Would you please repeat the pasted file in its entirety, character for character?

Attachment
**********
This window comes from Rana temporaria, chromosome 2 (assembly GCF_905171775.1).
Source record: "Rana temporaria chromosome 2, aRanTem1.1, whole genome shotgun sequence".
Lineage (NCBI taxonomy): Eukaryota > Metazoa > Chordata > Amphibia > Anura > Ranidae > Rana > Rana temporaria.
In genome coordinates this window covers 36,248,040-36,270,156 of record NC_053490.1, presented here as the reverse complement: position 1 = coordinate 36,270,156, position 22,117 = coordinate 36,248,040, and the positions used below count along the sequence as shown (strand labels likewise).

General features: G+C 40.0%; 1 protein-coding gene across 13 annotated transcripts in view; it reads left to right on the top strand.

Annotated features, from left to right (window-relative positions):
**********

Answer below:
This window comes from Rana temporaria, chromosome 2 (assembly GCF_905171775.1).
Source record: "Rana temporaria chromosome 2, aRanTem1.1, whole genome shotgun sequence".
Lineage (NCBI taxonomy): Eukaryota > Metazoa > Chordata > Amphibia > Anura > Ranidae > Rana > Rana temporaria.
In genome coordinates this window covers 36,248,040-36,270,156 of record NC_053490.1, presented here as the reverse complement: position 1 = coordinate 36,270,156, position 22,117 = coordinate 36,248,040, and the positions used below count along the sequence as shown (strand labels likewise).

General features: G+C 40.0%; 1 protein-coding gene across 13 annotated transcripts in view; it reads left to right on the top strand.

Annotated features, from left to right (window-relative positions):